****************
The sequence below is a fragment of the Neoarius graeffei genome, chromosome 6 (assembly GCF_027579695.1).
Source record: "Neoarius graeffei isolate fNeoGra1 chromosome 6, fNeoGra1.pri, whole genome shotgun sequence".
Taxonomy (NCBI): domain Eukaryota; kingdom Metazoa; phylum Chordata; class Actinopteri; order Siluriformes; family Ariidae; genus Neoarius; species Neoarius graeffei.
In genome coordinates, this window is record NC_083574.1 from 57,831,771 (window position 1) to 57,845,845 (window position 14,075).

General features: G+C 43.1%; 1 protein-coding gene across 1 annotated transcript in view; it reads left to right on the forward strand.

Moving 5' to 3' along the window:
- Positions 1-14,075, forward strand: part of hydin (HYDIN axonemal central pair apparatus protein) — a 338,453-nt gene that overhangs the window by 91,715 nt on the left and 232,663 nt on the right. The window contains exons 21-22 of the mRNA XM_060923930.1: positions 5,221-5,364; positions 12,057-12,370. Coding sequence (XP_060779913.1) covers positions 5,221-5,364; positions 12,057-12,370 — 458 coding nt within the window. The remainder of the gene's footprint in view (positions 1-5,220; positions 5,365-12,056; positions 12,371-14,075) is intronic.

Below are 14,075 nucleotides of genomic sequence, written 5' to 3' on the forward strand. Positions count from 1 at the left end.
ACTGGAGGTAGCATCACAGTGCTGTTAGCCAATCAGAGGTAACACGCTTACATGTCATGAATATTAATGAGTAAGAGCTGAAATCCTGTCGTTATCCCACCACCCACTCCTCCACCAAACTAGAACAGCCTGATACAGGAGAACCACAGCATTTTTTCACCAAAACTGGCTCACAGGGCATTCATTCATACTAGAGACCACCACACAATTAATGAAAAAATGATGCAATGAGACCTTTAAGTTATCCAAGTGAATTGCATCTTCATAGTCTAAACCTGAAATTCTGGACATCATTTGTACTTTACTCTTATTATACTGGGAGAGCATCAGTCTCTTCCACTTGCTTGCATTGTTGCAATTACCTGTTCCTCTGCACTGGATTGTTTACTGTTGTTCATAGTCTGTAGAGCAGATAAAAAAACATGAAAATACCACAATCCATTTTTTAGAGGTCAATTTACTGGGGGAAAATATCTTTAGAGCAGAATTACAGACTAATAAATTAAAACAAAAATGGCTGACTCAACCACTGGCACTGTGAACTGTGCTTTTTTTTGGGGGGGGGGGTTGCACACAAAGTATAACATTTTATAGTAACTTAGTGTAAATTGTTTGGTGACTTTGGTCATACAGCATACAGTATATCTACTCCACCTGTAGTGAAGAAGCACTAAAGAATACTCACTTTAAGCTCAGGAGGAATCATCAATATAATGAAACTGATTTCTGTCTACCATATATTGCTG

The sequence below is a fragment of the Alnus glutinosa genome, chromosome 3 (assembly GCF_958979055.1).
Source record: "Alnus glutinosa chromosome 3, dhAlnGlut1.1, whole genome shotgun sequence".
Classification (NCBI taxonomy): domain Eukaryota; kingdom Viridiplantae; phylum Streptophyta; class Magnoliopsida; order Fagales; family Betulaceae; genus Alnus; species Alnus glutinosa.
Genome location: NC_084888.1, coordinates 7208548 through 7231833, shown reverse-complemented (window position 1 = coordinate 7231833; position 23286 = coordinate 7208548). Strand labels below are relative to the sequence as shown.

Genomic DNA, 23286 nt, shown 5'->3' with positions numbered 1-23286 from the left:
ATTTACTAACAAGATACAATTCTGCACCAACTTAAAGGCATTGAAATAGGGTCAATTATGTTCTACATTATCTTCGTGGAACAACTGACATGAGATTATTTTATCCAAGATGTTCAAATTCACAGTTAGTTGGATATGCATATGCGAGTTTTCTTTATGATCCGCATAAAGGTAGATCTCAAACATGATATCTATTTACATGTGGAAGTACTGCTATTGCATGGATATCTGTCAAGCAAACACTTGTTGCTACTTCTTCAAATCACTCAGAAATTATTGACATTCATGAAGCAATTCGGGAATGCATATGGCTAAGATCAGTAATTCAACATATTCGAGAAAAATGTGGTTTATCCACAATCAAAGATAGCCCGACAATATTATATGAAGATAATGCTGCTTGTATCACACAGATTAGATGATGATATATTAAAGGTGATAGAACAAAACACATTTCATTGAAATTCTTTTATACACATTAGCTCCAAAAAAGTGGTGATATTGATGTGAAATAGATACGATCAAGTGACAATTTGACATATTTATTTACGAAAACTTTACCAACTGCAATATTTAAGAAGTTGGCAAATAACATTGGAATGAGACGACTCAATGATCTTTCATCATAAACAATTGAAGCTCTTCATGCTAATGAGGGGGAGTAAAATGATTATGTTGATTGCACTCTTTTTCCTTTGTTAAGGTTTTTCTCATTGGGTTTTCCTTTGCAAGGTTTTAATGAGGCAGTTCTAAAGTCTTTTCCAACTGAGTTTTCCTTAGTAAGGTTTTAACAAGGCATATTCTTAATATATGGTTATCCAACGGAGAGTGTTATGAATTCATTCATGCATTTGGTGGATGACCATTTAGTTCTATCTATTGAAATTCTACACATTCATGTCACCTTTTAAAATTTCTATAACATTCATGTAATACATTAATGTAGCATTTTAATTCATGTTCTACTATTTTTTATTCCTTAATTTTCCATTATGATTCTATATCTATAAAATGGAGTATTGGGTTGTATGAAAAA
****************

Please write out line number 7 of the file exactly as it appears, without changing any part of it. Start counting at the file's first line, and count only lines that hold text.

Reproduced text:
- Positions 1-14,075, forward strand: part of hydin (HYDIN axonemal central pair apparatus protein) — a 338,453-nt gene that overhangs the window by 91,715 nt on the left and 232,663 nt on the right. The window contains exons 21-22 of the mRNA XM_060923930.1: positions 5,221-5,364; positions 12,057-12,370. Coding sequence (XP_060779913.1) covers positions 5,221-5,364; positions 12,057-12,370 — 458 coding nt within the window. The remainder of the gene's footprint in view (positions 1-5,220; positions 5,365-12,056; positions 12,371-14,075) is intronic.